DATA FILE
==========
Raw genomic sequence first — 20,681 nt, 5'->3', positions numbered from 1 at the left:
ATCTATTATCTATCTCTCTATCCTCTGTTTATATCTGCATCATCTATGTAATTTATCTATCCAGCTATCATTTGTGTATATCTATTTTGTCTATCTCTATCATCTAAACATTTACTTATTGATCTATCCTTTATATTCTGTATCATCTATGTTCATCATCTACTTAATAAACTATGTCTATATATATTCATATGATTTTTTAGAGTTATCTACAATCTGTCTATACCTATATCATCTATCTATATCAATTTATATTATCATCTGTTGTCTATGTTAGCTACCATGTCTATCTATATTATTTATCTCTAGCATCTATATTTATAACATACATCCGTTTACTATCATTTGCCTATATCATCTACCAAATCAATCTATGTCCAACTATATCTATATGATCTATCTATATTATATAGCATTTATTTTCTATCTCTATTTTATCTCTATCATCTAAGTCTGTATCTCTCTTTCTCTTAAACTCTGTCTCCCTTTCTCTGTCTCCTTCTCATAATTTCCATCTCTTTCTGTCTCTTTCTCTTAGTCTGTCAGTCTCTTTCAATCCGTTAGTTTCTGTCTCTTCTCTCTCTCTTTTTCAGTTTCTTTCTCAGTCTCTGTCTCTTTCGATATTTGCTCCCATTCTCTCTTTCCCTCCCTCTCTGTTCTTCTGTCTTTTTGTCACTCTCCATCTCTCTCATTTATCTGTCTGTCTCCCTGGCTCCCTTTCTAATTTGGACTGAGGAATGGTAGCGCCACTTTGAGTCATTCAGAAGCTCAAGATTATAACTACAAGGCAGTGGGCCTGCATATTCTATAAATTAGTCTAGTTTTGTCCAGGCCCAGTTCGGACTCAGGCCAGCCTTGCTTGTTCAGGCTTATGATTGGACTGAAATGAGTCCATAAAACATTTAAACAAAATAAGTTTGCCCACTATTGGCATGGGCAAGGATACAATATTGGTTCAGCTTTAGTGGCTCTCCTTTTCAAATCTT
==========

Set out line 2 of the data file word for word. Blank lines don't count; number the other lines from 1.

ATCTATTATCTATCTCTCTATCCTCTGTTTATATCTGCATCATCTATGTAATTTATCTATCCAGCTATCATTTGTGTATATCTATTTTGTCTATCTCTATCATCTAAACATTTACTTATTGATCTATCCTTTATATTCTGTATCATCTATGTTCATCATCTACTTAATAAACTATGTCTATATATATTCATATGATTTTTTAGAGTTATCTACAATCTGTCTATACCTATATCATCTATCTATATCAATTTATATTATCATCTGTTGTCTATGTTAGCTACCATGTCTATCTATATTATTTATCTCTAGCATCTATATTTATAACATACATCCGTTTACTATCATTTGCCTATATCATCTACCAAATCAATCTATGTCCAACTATATCTATATGATCTATCTATATTATATAGCATTTATTTTCTATCTCTATTTTATCTCTATCATCTAAGTCTGTATCTCTCTTTCTCTTAAACTCTGTCTCCCTTTCTCTGTCTCCTTCTCATAATTTCCATCTCTTTCTGTCTCTTTCTCTTAGTCTGTCAGTCTCTTTCAATCCGTTAGTTTCTGTCTCTTCTCTCTCTCTTTTTCAGTTTCTTTCTCAGTCTCTGTCTCTTTCGATATTTGCTCCCATTCTCTCTTTCCCTCCCTCTCTGTTCTTCTGTCTTTTTGTCACTCTCCATCTCTCTCATTTATCTGTCTGTCTCCCTGGCTCCCTTTCTAATTTGGACTGAGGAATGGTAGCGCCACTTTGAGTCATTCAGAAGCTCAAGATTATAACTACAAGGCAGTGGGCCTGCATATTCTATAAATTAGTCTAGTTTTGTCCAGGCCCAGTTCGGACTCAGGCCAGCCTTGCTTGTTCAGGCTTATGATTGGACTGAAATGAGTCCATAAAACATTTAAACAAAATAAGTTTGCCCACTATTGGCATGGGCAAGGATACAATATTGGTTCAGCTTTAGTGGCTCTCCTTTTCAAATCTT